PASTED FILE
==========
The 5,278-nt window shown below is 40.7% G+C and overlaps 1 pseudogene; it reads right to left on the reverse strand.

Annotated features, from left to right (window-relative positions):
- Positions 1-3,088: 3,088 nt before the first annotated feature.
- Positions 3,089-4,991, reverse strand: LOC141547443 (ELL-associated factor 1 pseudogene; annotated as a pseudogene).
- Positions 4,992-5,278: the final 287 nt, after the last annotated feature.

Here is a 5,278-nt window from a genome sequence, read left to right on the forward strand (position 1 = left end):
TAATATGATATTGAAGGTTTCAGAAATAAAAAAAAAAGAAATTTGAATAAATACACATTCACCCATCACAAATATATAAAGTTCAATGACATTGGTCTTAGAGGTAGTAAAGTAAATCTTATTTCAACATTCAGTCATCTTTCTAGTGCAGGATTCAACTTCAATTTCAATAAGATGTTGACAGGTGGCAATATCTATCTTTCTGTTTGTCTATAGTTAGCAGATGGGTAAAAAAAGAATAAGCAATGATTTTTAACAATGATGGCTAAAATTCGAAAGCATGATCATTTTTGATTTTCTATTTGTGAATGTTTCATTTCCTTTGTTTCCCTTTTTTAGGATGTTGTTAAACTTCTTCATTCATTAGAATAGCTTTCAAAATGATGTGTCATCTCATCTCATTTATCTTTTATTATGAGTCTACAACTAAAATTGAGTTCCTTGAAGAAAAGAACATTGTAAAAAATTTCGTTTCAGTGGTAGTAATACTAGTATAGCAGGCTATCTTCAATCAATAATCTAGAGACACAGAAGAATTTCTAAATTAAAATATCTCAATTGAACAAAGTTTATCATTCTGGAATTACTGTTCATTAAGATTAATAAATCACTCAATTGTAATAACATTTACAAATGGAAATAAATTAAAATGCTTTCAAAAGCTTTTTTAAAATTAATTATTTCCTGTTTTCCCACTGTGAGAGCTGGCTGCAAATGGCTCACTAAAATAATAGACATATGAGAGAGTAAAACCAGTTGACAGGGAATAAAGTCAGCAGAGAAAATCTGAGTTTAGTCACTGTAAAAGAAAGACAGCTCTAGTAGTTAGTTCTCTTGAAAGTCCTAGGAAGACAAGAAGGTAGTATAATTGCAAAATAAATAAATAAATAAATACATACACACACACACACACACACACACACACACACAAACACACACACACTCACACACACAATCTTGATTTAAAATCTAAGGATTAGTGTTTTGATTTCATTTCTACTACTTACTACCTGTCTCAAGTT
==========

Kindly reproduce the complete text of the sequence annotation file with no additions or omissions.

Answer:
The 5,278-nt window shown below is 40.7% G+C and overlaps 1 pseudogene; it reads right to left on the reverse strand.

Annotated features, from left to right (window-relative positions):
- Positions 1-3,088: 3,088 nt before the first annotated feature.
- Positions 3,089-4,991, reverse strand: LOC141547443 (ELL-associated factor 1 pseudogene; annotated as a pseudogene).
- Positions 4,992-5,278: the final 287 nt, after the last annotated feature.

Here is a 5,278-nt window from a genome sequence, read left to right on the forward strand (position 1 = left end):
TAATATGATATTGAAGGTTTCAGAAATAAAAAAAAAAGAAATTTGAATAAATACACATTCACCCATCACAAATATATAAAGTTCAATGACATTGGTCTTAGAGGTAGTAAAGTAAATCTTATTTCAACATTCAGTCATCTTTCTAGTGCAGGATTCAACTTCAATTTCAATAAGATGTTGACAGGTGGCAATATCTATCTTTCTGTTTGTCTATAGTTAGCAGATGGGTAAAAAAAGAATAAGCAATGATTTTTAACAATGATGGCTAAAATTCGAAAGCATGATCATTTTTGATTTTCTATTTGTGAATGTTTCATTTCCTTTGTTTCCCTTTTTTAGGATGTTGTTAAACTTCTTCATTCATTAGAATAGCTTTCAAAATGATGTGTCATCTCATCTCATTTATCTTTTATTATGAGTCTACAACTAAAATTGAGTTCCTTGAAGAAAAGAACATTGTAAAAAATTTCGTTTCAGTGGTAGTAATACTAGTATAGCAGGCTATCTTCAATCAATAATCTAGAGACACAGAAGAATTTCTAAATTAAAATATCTCAATTGAACAAAGTTTATCATTCTGGAATTACTGTTCATTAAGATTAATAAATCACTCAATTGTAATAACATTTACAAATGGAAATAAATTAAAATGCTTTCAAAAGCTTTTTTAAAATTAATTATTTCCTGTTTTCCCACTGTGAGAGCTGGCTGCAAATGGCTCACTAAAATAATAGACATATGAGAGAGTAAAACCAGTTGACAGGGAATAAAGTCAGCAGAGAAAATCTGAGTTTAGTCACTGTAAAAGAAAGACAGCTCTAGTAGTTAGTTCTCTTGAAAGTCCTAGGAAGACAAGAAGGTAGTATAATTGCAAAATAAATAAATAAATAAATACATACACACACACACACACACACACACACACACACAAACACACACACACTCACACACACAATCTTGATTTAAAATCTAAGGATTAGTGTTTTGATTTCATTTCTACTACTTACTACCTGTCTCAAGTT